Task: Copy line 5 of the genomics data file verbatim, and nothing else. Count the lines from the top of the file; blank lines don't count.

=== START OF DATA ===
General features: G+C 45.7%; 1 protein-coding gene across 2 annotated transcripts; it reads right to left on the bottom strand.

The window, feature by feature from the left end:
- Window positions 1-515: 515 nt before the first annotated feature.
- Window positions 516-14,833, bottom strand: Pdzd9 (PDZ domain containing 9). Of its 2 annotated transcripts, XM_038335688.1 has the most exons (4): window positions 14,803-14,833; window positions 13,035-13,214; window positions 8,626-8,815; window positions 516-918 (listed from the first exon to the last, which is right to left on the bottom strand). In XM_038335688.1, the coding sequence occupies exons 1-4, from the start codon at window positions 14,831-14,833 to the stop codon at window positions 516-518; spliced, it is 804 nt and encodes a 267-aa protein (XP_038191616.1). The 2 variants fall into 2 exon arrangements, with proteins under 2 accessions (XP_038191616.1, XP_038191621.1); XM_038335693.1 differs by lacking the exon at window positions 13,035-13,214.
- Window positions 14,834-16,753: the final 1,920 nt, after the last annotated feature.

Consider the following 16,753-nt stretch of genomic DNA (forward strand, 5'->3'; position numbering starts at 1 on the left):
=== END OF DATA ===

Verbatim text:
- Window positions 14,834-16,753: the final 1,920 nt, after the last annotated feature.